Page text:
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Chapters:

0:00 - Intro with Joanna Junak

0:34 - Dr Colin Mendelsohn discusses recently introduced vaping regulations in Australia

3:05 - Real risk to vapers from black market imports

6:29 - Failed regulatory experiment requires a different approach

7:17 - Closing remarks


Transcription:

00:13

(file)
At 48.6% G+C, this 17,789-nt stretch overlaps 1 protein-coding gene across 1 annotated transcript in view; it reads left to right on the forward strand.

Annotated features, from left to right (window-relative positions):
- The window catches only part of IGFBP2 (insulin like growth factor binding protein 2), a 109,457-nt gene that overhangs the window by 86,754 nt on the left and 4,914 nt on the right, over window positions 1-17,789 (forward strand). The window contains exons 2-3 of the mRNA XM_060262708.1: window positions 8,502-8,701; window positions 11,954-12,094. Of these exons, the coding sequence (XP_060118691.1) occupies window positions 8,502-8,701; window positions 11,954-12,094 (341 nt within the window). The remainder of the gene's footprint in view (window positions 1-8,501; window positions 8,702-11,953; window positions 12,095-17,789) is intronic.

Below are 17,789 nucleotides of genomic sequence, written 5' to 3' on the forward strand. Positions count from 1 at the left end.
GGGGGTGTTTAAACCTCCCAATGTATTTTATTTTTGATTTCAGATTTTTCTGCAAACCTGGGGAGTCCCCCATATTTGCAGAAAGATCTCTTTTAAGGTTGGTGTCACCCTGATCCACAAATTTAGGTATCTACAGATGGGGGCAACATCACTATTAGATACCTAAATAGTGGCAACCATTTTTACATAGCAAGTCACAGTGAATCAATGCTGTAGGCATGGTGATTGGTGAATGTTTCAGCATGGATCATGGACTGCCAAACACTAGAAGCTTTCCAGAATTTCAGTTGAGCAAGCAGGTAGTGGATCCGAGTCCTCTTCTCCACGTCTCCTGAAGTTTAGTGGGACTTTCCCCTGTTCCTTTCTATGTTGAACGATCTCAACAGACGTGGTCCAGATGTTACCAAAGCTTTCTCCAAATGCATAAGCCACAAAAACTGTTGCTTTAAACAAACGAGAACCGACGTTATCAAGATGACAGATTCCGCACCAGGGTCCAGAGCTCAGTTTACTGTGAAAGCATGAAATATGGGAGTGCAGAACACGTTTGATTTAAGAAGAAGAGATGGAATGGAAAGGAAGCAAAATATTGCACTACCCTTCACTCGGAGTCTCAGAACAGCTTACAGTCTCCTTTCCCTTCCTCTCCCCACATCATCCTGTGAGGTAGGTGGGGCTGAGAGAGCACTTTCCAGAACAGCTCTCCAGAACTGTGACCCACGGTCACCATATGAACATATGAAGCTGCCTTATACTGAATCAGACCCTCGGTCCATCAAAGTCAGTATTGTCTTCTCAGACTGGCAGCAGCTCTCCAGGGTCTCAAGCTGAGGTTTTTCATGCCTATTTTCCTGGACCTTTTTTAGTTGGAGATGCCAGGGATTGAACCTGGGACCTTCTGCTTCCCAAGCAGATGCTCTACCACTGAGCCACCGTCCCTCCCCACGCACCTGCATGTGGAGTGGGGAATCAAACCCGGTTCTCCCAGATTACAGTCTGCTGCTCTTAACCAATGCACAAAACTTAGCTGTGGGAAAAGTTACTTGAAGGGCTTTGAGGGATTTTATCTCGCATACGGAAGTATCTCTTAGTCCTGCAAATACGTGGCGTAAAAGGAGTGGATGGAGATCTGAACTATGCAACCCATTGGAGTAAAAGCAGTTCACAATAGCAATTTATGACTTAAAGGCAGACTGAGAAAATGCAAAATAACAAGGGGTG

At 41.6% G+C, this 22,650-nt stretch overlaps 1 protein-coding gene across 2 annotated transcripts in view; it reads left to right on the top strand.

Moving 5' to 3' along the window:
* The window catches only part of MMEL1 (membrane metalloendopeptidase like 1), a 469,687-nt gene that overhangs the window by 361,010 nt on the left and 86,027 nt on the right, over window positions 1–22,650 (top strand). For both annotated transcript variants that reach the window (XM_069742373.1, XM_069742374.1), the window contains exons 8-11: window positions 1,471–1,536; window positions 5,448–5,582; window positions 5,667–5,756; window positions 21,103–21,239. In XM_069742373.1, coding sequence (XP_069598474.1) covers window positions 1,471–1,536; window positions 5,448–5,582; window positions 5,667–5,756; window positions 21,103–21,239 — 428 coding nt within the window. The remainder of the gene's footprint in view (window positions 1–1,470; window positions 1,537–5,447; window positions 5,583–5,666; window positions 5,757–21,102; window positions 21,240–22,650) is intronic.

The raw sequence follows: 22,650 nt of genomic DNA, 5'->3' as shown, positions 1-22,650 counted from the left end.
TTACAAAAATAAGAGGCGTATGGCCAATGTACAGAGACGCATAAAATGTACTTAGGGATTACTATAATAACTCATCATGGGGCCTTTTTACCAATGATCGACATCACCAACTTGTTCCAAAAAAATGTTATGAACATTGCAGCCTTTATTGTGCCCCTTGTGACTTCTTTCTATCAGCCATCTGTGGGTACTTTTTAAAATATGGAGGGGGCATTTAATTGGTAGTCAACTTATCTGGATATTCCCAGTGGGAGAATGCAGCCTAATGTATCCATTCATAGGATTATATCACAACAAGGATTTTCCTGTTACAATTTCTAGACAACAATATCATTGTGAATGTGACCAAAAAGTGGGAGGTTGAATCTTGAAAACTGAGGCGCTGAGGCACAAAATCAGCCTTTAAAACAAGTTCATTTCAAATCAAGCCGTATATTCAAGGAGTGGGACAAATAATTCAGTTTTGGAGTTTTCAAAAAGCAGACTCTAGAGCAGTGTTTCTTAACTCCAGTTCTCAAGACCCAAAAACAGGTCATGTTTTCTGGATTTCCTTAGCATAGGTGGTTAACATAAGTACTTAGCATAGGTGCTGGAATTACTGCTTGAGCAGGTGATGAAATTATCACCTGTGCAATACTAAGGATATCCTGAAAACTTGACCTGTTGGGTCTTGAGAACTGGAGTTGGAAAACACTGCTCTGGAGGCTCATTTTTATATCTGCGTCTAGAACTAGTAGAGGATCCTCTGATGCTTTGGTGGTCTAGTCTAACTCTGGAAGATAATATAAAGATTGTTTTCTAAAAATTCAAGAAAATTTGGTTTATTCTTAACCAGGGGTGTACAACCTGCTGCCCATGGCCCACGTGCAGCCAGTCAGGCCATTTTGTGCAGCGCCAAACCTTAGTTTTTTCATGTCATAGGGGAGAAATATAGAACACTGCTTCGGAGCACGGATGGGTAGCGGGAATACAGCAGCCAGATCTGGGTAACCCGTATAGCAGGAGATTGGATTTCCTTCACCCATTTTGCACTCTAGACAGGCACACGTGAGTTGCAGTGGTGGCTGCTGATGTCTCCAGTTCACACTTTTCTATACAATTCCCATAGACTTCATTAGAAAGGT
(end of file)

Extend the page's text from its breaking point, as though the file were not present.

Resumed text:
Hello and welcome. I'm Joanna Yunak, and this is GFN News on GFN TV. This program, Dr. Colin Mendelsohn, Tobacco Triple Clinician, founding chairman of the Australian Tobacco Harm Reduction Association, will tell us more about his report summarizing a twelve month review of Australians waiting regulations. Thank you, Colin, for joining us today. Nice to have you again on the program. First, can you tell us why you wrote the report? Well, on the 1 October 2021, the federal government introduced new laws to require vapors to have a nicotine prescription to vape legally. They committed to reviewing these laws after six months, but still after twelve months they've not done so, and there's no sign of a report being done. So I decided to do my own review of the regulations and how they'd been played out. Why did the government introduce their regulations? The regulations had two main goals. One was to make nicotine legally available to adult vapors with the supervision and advice of their doctors. The other was to reduce youth vaping. And did the regulations achieve those goals? Well, as we predicted at the time, after twelve months, the regulations have been a resounding failure. They've achieved neither goal. In fact, they've made everything a lot worse. Getting a script is very difficult, and less 5% to 10% of vapors at the most, have one and most vape illegally and risk substantial fines. It's much easier still to buy deadly cigarettes than it is to access nicotine Vaping products. In your report you said that very few doctors write nicotine prescriptions. Why is this happening? Well, most doctors just know very little about Vaping. They've had very little training, they have very little formal education about it, so they don't understand it. But they're also very skeptical of vaping. They're getting constantly negative messages from the government, from health and medical associations, and from the media. And they're concerned about the legal risks. So if they prescribe a Vaping product which isn't approved and it's a problem, they're at some legal risk. So very few have become engaged with the whole Vaping prescription model in Australia. And what about the black market? Have illegal products become more widely available? Yeah, well, predictably the black market has stepped up and is importing massive numbers of illegal and unregulated products which are being sold widely through tobacco convenience stores, online and on social media. There are just containers full of these products coming into the country, and there's very little in the way of a deception of those products at the border, and very little in the way of enforcement, as is so often the case with the black market, that it's very hard to contain. And of course, there's no quality control with these products. These are dodgy products that have no safety or quality standards, and they're creating even more risk. And of course, the crime gangs are now starting to get involved, and the policing is virtually nonexistent. So really, the black market is rampant and is supplying a very large part of the vaping community. Speaking of young people, did the regulation prevent youth access to vaping nicotine? Well, no, quite the opposite. In fact, since these new regulations have been introduced, the black market has multiplied and is thriving and sells regularly and freely to young people. And of course, the young people have taken up this opportunity. They can buy these products very easily through social media. They can buy them through local retail outlets and through social media. They're often delivered directly to people or sold through friends. So they're available everywhere. And there are daily reports of teens vaping at schools, in classrooms, in the toilets. A lot of the schools, increasingly, they're introducing vape detectors in the toilets, they're putting in security cameras, they're locking the toilet doors, requiring kids to get the pass to go to the toilets. It's really not working. And there are reports of some kids becoming addicted to vaping and having other adverse effects. And kids as young as five and seven have been found to be vaping. So the situation has just got out of control since these regulations were introduced. And what about vape shops? Have they been affected? Well, the vape shops can't legally sell nicotine, so they have been devastated by this black market that sprung up. It's just so easy for vapors to get these products that many shops are now struggling, have noticed a significant reduction in business and some of the vape shops have closed down as a result. And I think this is a real tragedy for public health because vape shops play a very important role in helping people to quit smoking and we need them to survive. But under this model, they're going to be really struggling. Last question, colleen. Looking at Australia's Face experiment, what do you think should now be done? Well, we've known for a long time that the only way to eliminate a black market is to regulate it and to legalize the product. So nicotine liquid should be now regulated as an adult consumer product sold by licensed retail outlets wherever tobacco sold, just like it is in every other Western country. I mean, this model just hasn't worked in Australia. And we need strict age verification when these products are sold and strict or severe penalties and loss of license for retailers that break those rules. And we need to just really start all over again. We need to accept that we've got this wrong and start all over again. And hopefully we'll be able to turn this around. Thank you, Colleen. That's all for today. Tune in next time here on Gfntv or on our new podcast for more tobacco harm reduction updates. And on Thursday, we are inviting you to watch Brent's interview with Dr. Alex Woodach, where they discuss the principles and history of tobacco harm reduction and answer the question, is it working? Thanks for watching or listening. See you next time.